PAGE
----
Still, it has proven very difficult to improve governance in African countries. For example, the Ibrahim governance index rose by just one percentage in the ten years between 2006 and 2015. It appears that African leaders did not take advantage of the significant increase in aid prompted by the 2005 Gleneagles G-8 Summit or the subsequent period of historically high commodity prices to create economies that were attractive to both domestic and foreign investors and thus prepare themselves for coming challenges.
In foreign aid, the “golden rule” does not apply: he who has the gold does not always make the rules.
Now the economic future of many Africa countries looks precarious The IMF’s most recent (July) projections forecast only a modest uptick in the region’s expansion to 3.5 percent in 2018 (from 2.7 in 2017). That is only a slight positive per capita increase overall and probably means that one-third of the countries will experience negative per capita growth. More importantly, 2018 will mark the fourth year when the region’s economic growth has, at most, equalled its population increases (after gains of 3.4 percent in 2015 and 1.3 in 2016).
Donors are now pondering what to do: should they further increase aid to make up for lack of commodity revenues, while allowing ‘business as usual’ to continue, or should they walk away when governments refuse to change their ways. The potential for negative publicity against a backdrop of highly unequal world puts pressure on them to stay.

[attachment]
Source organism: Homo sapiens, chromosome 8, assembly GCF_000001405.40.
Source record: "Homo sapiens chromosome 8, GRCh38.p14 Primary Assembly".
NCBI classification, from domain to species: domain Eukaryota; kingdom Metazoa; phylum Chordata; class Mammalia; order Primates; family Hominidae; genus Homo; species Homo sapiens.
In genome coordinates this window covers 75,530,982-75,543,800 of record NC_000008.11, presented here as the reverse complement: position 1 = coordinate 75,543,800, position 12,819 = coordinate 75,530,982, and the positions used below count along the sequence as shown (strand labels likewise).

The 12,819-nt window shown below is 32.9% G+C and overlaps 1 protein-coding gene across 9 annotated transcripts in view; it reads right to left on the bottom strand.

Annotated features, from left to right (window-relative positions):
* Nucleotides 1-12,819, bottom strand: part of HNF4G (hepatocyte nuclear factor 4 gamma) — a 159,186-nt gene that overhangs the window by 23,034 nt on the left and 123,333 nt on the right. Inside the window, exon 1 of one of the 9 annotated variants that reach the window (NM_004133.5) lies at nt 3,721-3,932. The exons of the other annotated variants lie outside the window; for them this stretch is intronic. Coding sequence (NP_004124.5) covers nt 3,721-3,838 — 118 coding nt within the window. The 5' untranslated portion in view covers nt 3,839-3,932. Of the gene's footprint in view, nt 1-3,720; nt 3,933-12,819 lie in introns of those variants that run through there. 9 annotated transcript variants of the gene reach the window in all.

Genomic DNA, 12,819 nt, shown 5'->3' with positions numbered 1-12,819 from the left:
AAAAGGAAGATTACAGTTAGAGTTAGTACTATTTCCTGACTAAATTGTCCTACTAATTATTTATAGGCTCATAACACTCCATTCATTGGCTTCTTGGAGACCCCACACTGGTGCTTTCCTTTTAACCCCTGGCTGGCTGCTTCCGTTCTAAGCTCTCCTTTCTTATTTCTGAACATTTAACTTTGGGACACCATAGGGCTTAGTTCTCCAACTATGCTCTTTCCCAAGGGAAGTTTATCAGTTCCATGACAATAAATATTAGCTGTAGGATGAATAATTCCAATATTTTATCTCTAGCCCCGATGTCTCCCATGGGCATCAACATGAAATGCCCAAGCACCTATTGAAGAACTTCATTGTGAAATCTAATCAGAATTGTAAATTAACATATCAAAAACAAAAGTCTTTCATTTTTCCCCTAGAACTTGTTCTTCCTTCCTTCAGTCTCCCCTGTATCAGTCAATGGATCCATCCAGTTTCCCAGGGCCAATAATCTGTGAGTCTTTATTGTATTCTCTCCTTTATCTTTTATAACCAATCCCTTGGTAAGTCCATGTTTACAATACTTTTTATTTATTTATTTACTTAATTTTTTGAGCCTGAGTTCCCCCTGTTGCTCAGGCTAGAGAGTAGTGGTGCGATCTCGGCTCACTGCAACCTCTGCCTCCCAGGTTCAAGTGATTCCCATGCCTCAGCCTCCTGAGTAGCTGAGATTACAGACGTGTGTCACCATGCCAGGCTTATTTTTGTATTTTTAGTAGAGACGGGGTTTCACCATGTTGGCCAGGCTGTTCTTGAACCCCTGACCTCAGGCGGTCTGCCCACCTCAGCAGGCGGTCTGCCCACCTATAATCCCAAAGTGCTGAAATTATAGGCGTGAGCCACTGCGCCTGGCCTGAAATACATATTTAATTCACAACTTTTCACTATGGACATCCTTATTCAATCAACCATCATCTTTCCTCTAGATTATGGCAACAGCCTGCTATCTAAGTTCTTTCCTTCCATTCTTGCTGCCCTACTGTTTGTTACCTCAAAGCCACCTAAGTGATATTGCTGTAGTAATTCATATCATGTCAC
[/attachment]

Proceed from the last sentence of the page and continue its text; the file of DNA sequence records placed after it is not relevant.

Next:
Going forward, four essential shifts are necessary to get aid to work better for Africa.
First, it is essential to change the metric of the debate from the amount of money spent to what it actually accomplishes.
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This, second, demands that donors move away from attempting to micromanage projects to assessing whether their programmes are aligned with the highest priorities of the governments they are supporting. Given the enormous demographic changes taking place on the continent most governments should be focused on promoting growth and creating jobs. If there is not agreement on basic priorities, no amount of management or hectoring will keep donor money from being wasted.